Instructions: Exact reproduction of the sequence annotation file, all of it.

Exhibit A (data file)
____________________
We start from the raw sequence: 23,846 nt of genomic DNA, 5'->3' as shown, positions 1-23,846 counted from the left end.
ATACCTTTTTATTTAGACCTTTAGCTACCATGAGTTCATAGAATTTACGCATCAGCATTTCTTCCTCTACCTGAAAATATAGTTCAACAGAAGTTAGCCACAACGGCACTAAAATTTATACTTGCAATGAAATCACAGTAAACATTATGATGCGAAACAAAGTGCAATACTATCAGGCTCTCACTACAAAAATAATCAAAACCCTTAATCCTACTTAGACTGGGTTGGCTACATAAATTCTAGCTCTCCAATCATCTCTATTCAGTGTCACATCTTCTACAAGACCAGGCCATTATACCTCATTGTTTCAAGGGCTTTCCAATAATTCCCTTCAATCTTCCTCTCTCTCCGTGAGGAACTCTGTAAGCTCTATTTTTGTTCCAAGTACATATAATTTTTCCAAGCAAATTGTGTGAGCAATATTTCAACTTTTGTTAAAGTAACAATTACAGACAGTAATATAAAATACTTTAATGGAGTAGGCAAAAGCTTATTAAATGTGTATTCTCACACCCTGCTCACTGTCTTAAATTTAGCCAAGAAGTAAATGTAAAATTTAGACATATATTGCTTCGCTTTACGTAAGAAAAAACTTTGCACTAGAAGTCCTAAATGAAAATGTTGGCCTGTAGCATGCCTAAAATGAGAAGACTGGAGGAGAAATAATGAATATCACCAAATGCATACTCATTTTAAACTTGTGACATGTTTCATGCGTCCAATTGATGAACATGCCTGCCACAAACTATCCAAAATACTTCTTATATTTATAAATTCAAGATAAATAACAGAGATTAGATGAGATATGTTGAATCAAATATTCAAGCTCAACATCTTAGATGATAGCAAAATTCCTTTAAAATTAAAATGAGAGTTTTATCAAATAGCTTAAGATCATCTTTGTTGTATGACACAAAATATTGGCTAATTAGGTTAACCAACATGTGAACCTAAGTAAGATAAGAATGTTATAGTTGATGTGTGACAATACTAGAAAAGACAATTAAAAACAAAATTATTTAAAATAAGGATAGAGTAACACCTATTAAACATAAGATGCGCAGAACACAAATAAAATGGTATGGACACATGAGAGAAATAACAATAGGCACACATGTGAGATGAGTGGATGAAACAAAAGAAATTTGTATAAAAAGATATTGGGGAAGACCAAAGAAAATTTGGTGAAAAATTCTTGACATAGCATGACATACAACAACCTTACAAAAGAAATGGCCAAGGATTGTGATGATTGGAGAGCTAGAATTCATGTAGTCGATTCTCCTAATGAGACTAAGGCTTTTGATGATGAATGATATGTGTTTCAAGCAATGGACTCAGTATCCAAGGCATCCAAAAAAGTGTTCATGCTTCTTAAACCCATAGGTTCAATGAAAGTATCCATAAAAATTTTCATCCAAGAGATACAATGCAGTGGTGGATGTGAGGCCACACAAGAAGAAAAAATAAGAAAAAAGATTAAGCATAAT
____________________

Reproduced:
We start from the raw sequence: 23,846 nt of genomic DNA, 5'->3' as shown, positions 1-23,846 counted from the left end.
ATACCTTTTTATTTAGACCTTTAGCTACCATGAGTTCATAGAATTTACGCATCAGCATTTCTTCCTCTACCTGAAAATATAGTTCAACAGAAGTTAGCCACAACGGCACTAAAATTTATACTTGCAATGAAATCACAGTAAACATTATGATGCGAAACAAAGTGCAATACTATCAGGCTCTCACTACAAAAATAATCAAAACCCTTAATCCTACTTAGACTGGGTTGGCTACATAAATTCTAGCTCTCCAATCATCTCTATTCAGTGTCACATCTTCTACAAGACCAGGCCATTATACCTCATTGTTTCAAGGGCTTTCCAATAATTCCCTTCAATCTTCCTCTCTCTCCGTGAGGAACTCTGTAAGCTCTATTTTTGTTCCAAGTACATATAATTTTTCCAAGCAAATTGTGTGAGCAATATTTCAACTTTTGTTAAAGTAACAATTACAGACAGTAATATAAAATACTTTAATGGAGTAGGCAAAAGCTTATTAAATGTGTATTCTCACACCCTGCTCACTGTCTTAAATTTAGCCAAGAAGTAAATGTAAAATTTAGACATATATTGCTTCGCTTTACGTAAGAAAAAACTTTGCACTAGAAGTCCTAAATGAAAATGTTGGCCTGTAGCATGCCTAAAATGAGAAGACTGGAGGAGAAATAATGAATATCACCAAATGCATACTCATTTTAAACTTGTGACATGTTTCATGCGTCCAATTGATGAACATGCCTGCCACAAACTATCCAAAATACTTCTTATATTTATAAATTCAAGATAAATAACAGAGATTAGATGAGATATGTTGAATCAAATATTCAAGCTCAACATCTTAGATGATAGCAAAATTCCTTTAAAATTAAAATGAGAGTTTTATCAAATAGCTTAAGATCATCTTTGTTGTATGACACAAAATATTGGCTAATTAGGTTAACCAACATGTGAACCTAAGTAAGATAAGAATGTTATAGTTGATGTGTGACAATACTAGAAAAGACAATTAAAAACAAAATTATTTAAAATAAGGATAGAGTAACACCTATTAAACATAAGATGCGCAGAACACAAATAAAATGGTATGGACACATGAGAGAAATAACAATAGGCACACATGTGAGATGAGTGGATGAAACAAAAGAAATTTGTATAAAAAGATATTGGGGAAGACCAAAGAAAATTTGGTGAAAAATTCTTGACATAGCATGACATACAACAACCTTACAAAAGAAATGGCCAAGGATTGTGATGATTGGAGAGCTAGAATTCATGTAGTCGATTCTCCTAATGAGACTAAGGCTTTTGATGATGAATGATATGTGTTTCAAGCAATGGACTCAGTATCCAAGGCATCCAAAAAAGTGTTCATGCTTCTTAAACCCATAGGTTCAATGAAAGTATCCATAAAAATTTTCATCCAAGAGATACAATGCAGTGGTGGATGTGAGGCCACACAAGAAGAAAAAATAAGAAAAAAGATTAAGCATAAT